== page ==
As a kid he was a running back.
"As a kid I didn't play linebacker, I played running back all the way up to my junior year of high school. My high school coach was a defensive coach and he always put his best players on defense so that's what got me playing linebacker. I like being physical, I think that's what every football player likes about the sport. I thought it was a good fit for me, moving into that position."
The best way to unwind in the offseason is by spending time with friends and family.
"Just get around friends and family. Try to get around a different environment, fresh off the season I want to get my mind off it. Go somewhere with friends and family and talk about life, football, God, whatever it is."
His closest relationship on the team is with the other linebackers.
"Just the whole linebacker room. All of those guys are the guys I spend the most time with."
Batman is his favorite fictional character.
"I like Batman the most because he doesn't have any powers, but he has all the gadgets and he out-thinks everybody. A little bit of martial arts in there. I just think he's got the best movies too, so I would say Batman."
Walter Payton, Barry Sanders, and Reggie Bush were his biggest inspirations growing up.
"Those were the guys I wanted to be like, as far as playing running back. For people who don't play the game of football, linebacker and running back are kind of a mirror image. I'm behind the D-line, they're protecting me from the O-line, so it's kind of like playing running back without the football. A lot of those same movements, being able to cut and slip on the blocks and all that stuff, it's the same. Those three guys for sure."
Knowledge is the biggest separator between college football and the NFL.
"The talent is not that far off, obviously there is a little bit more talent at this level but it's not that big of a drop off in my opinion. I would say the knowledge of the playbook, the knowledge of the formations and different looks that you get and the way that you have to prepare."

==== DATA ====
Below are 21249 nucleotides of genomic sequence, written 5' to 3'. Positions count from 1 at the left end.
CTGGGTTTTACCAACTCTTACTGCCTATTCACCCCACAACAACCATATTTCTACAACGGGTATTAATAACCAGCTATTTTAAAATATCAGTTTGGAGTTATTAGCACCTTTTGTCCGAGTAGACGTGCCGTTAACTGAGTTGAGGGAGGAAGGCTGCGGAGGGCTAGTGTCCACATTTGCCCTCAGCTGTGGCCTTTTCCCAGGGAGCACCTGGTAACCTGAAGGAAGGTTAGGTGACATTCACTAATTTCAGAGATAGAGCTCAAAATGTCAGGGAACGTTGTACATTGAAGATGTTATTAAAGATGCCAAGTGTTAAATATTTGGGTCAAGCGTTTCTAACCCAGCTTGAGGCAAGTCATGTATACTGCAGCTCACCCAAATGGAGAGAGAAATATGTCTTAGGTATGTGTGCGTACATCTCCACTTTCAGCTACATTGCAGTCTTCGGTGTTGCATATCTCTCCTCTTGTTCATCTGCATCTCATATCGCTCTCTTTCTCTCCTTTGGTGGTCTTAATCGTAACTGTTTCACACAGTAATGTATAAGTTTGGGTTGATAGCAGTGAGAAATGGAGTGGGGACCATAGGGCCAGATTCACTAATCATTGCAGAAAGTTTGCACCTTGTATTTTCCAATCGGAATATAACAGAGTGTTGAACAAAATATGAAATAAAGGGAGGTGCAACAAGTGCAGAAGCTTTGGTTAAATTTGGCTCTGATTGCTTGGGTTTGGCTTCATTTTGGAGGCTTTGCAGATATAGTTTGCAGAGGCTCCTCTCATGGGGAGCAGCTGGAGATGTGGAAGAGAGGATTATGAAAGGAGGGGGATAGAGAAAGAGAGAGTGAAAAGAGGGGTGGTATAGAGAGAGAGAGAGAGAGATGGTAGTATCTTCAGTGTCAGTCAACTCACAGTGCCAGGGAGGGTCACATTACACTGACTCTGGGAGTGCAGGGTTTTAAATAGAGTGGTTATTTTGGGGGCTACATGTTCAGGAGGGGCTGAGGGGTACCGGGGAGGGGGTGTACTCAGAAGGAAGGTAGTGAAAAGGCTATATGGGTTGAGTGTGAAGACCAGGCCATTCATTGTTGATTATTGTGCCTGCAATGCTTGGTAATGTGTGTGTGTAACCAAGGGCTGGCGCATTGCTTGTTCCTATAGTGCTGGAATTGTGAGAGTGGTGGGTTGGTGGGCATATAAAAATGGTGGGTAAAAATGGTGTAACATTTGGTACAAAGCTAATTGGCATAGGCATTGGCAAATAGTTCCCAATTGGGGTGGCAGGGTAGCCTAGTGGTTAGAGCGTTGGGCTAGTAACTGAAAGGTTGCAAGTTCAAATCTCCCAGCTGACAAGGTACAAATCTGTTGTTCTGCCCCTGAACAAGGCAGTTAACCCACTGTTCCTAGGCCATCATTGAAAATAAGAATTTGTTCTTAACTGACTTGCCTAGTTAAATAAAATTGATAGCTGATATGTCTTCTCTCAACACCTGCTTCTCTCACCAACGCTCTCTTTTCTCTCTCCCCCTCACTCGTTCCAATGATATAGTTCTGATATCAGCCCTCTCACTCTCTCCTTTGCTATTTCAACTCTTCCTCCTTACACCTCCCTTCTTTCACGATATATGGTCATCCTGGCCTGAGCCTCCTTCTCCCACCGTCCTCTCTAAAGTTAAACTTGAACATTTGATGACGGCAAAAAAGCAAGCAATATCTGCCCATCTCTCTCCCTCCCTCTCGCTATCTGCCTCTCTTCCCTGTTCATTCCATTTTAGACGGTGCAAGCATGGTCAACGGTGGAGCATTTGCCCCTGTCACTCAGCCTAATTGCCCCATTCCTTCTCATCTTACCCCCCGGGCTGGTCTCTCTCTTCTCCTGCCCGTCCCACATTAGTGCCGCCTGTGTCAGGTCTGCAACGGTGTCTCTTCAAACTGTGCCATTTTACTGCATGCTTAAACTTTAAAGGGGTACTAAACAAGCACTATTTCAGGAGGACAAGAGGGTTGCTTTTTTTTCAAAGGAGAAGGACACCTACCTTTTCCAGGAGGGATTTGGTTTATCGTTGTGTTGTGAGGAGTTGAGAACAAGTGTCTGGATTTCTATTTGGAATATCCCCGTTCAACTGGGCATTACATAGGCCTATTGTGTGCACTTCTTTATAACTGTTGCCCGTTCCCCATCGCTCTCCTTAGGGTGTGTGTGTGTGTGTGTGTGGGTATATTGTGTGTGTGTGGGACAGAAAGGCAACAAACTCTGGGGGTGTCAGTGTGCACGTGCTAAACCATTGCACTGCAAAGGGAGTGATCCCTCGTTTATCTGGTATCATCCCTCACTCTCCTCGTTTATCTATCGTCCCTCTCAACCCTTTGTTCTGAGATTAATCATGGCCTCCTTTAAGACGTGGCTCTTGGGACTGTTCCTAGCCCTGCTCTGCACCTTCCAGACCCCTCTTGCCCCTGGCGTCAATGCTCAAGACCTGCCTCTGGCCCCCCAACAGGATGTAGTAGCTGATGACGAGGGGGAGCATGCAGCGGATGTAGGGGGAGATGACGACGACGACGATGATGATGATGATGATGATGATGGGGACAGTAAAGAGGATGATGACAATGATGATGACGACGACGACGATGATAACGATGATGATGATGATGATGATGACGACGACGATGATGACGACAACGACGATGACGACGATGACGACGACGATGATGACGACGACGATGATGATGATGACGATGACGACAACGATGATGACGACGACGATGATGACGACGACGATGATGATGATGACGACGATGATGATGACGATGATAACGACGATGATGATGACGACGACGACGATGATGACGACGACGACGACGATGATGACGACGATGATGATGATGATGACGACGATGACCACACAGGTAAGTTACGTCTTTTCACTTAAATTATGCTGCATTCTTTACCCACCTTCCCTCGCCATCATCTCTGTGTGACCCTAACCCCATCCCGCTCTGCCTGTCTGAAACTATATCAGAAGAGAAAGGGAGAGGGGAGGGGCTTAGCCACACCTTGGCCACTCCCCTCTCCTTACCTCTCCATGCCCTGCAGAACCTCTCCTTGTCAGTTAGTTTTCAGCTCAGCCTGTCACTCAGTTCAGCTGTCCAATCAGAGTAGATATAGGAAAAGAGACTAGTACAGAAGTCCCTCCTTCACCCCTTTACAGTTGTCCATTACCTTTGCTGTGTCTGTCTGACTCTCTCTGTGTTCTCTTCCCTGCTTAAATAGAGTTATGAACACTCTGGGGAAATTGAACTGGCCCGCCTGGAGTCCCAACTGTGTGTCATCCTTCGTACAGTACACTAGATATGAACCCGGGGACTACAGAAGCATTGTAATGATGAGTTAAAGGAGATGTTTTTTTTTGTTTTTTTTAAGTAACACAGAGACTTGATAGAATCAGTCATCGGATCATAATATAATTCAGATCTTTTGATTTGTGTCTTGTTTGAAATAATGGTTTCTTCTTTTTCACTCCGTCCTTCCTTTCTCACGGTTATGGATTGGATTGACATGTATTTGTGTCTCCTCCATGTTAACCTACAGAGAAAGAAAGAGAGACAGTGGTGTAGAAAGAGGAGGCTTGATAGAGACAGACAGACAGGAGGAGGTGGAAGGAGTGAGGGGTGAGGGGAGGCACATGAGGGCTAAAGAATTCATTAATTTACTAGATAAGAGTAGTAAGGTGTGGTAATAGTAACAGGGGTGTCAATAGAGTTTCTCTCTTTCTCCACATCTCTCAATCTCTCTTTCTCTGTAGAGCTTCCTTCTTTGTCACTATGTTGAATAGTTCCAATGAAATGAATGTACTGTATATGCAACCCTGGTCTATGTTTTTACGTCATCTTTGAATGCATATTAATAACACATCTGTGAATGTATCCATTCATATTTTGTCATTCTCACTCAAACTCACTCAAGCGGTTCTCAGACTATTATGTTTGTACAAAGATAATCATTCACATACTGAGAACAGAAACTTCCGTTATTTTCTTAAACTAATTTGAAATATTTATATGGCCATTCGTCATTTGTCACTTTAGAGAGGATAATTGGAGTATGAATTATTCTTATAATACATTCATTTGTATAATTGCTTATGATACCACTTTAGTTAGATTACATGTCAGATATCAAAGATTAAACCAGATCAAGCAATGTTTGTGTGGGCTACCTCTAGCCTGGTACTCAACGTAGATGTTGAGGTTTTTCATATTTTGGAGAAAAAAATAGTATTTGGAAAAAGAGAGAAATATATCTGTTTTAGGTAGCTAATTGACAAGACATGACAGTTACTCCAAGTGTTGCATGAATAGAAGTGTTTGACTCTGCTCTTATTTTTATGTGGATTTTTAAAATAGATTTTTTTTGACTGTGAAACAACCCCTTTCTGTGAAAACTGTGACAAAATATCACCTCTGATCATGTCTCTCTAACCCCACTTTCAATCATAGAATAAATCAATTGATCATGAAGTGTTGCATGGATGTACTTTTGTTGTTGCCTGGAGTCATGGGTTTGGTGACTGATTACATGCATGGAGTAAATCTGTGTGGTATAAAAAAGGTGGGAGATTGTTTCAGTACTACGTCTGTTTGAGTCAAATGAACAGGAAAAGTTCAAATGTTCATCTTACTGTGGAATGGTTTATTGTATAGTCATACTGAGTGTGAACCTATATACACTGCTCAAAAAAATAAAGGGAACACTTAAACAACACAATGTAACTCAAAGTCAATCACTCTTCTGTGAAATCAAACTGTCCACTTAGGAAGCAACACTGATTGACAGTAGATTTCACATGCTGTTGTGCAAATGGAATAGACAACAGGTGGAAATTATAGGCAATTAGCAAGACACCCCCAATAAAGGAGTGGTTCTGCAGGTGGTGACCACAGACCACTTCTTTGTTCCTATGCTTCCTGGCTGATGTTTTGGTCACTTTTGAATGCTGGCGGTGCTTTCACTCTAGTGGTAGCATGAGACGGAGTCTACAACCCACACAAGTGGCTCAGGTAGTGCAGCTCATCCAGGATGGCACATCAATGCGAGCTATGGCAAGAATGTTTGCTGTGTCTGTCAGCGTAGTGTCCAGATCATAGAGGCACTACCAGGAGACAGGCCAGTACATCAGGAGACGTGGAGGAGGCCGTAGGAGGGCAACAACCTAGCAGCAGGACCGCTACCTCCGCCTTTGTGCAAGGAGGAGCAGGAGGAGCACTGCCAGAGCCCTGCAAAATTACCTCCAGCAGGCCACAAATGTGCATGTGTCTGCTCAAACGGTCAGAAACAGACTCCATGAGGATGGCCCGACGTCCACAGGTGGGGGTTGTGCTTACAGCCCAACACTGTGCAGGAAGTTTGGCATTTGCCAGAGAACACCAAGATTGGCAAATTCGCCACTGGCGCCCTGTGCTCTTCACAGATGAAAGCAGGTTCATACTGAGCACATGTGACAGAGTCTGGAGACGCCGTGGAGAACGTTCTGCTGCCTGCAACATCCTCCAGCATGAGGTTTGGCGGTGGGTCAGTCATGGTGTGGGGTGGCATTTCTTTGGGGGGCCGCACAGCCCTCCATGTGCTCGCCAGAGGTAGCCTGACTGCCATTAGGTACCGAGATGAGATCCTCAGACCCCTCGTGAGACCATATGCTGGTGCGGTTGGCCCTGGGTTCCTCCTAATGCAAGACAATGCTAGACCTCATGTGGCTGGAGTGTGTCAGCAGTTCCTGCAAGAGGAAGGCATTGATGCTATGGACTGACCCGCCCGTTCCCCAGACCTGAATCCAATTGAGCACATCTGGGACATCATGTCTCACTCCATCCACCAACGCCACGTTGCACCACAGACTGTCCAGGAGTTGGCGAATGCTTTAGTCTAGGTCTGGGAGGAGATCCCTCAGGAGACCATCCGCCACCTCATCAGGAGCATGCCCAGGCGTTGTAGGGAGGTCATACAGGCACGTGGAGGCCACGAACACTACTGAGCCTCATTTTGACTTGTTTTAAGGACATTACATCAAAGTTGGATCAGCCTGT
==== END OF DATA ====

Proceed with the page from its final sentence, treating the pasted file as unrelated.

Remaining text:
Playing in front of the 12s for the first time is what he is most excited about for the season.
"Just the ability to go out there and play with these guys, honestly, that's what I'm most excited about. To get out and play in front of these fans for the first time. I've been hearing about it for a year now, I can't wait to see what that's like and just go out there and win games. That's what I'm excited about."
Mental preparation is how he gets ready on gameday.
"I like to get up to the stadium pretty early. You've got to put the earphones in, got to lock in, get in the cold and hot tubs, stretch out a little bit, go over the playbook, and the calls and just dial it in. Start envisioning the game in my head, and by the time the game comes I'm going to do everything I envisioned already."
A missed tackle was his 'Welcome to the NFL' moment.
"San Francisco – it wasn't a big play – but I missed a tackle, and I don't miss a lot of tackles. It was just me and the ball carrier, and he kind of hit me with a little move. I think that was kind of what woke me up."
Michael Jordan was his favorite athlete growing up.
"He's probably everybody's favorite athlete but, for one, he had the same name as me, he had the best shoes, and he was the best on the court."
Blue Bell ice cream is his go-to comfort food.
"People don't know about it up here, it's down south, if you ever go to Texas or any of the states down south, get Blue Bell ice cream. It's the best ice cream."
The most valuable lesson he has learned from Bobby Wagner is to be consistent.
"It's not necessarily something he told me, but just watching him. You don't get 100 tackles every season by mistake, it's consistency. I see that he's the first one up here every morning, he's the last guy to leave, and that's not a cliché, it's fact. It's just learning how he prepares and treats his body. His preparation is what makes him Bobby Wagner."